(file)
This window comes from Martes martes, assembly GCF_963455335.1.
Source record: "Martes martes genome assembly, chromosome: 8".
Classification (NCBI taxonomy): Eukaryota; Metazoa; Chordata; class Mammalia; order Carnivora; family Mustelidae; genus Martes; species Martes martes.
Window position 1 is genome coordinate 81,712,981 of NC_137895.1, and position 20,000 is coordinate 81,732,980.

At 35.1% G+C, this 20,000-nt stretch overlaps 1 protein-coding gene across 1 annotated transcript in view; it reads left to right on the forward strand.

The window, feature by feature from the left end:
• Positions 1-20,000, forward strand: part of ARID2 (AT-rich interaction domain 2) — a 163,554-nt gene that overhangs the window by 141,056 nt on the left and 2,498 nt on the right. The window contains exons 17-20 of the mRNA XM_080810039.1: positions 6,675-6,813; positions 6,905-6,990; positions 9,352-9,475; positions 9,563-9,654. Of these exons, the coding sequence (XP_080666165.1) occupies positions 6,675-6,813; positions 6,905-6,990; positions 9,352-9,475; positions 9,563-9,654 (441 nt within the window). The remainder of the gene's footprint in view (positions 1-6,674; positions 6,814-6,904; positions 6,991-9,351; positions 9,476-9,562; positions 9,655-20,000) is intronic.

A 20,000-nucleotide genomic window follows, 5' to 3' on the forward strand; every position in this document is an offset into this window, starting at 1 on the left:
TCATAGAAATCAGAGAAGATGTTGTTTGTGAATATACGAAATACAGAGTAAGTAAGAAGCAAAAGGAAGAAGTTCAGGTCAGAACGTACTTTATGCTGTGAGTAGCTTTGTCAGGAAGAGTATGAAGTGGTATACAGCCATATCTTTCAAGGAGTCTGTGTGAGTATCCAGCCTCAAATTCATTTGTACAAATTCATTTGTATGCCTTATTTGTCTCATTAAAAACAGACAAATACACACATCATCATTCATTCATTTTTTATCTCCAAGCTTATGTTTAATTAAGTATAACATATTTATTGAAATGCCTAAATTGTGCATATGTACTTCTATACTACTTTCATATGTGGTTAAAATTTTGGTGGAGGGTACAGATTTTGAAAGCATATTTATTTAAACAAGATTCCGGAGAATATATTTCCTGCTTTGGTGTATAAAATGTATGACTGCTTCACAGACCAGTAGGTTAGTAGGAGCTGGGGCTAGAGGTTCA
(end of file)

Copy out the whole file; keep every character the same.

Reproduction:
This window comes from Martes martes, assembly GCF_963455335.1.
Source record: "Martes martes genome assembly, chromosome: 8".
Classification (NCBI taxonomy): Eukaryota; Metazoa; Chordata; class Mammalia; order Carnivora; family Mustelidae; genus Martes; species Martes martes.
Window position 1 is genome coordinate 81,712,981 of NC_137895.1, and position 20,000 is coordinate 81,732,980.

At 35.1% G+C, this 20,000-nt stretch overlaps 1 protein-coding gene across 1 annotated transcript in view; it reads left to right on the forward strand.

The window, feature by feature from the left end:
• Positions 1-20,000, forward strand: part of ARID2 (AT-rich interaction domain 2) — a 163,554-nt gene that overhangs the window by 141,056 nt on the left and 2,498 nt on the right. The window contains exons 17-20 of the mRNA XM_080810039.1: positions 6,675-6,813; positions 6,905-6,990; positions 9,352-9,475; positions 9,563-9,654. Of these exons, the coding sequence (XP_080666165.1) occupies positions 6,675-6,813; positions 6,905-6,990; positions 9,352-9,475; positions 9,563-9,654 (441 nt within the window). The remainder of the gene's footprint in view (positions 1-6,674; positions 6,814-6,904; positions 6,991-9,351; positions 9,476-9,562; positions 9,655-20,000) is intronic.

A 20,000-nucleotide genomic window follows, 5' to 3' on the forward strand; every position in this document is an offset into this window, starting at 1 on the left:
TCATAGAAATCAGAGAAGATGTTGTTTGTGAATATACGAAATACAGAGTAAGTAAGAAGCAAAAGGAAGAAGTTCAGGTCAGAACGTACTTTATGCTGTGAGTAGCTTTGTCAGGAAGAGTATGAAGTGGTATACAGCCATATCTTTCAAGGAGTCTGTGTGAGTATCCAGCCTCAAATTCATTTGTACAAATTCATTTGTATGCCTTATTTGTCTCATTAAAAACAGACAAATACACACATCATCATTCATTCATTTTTTATCTCCAAGCTTATGTTTAATTAAGTATAACATATTTATTGAAATGCCTAAATTGTGCATATGTACTTCTATACTACTTTCATATGTGGTTAAAATTTTGGTGGAGGGTACAGATTTTGAAAGCATATTTATTTAAACAAGATTCCGGAGAATATATTTCCTGCTTTGGTGTATAAAATGTATGACTGCTTCACAGACCAGTAGGTTAGTAGGAGCTGGGGCTAGAGGTTCA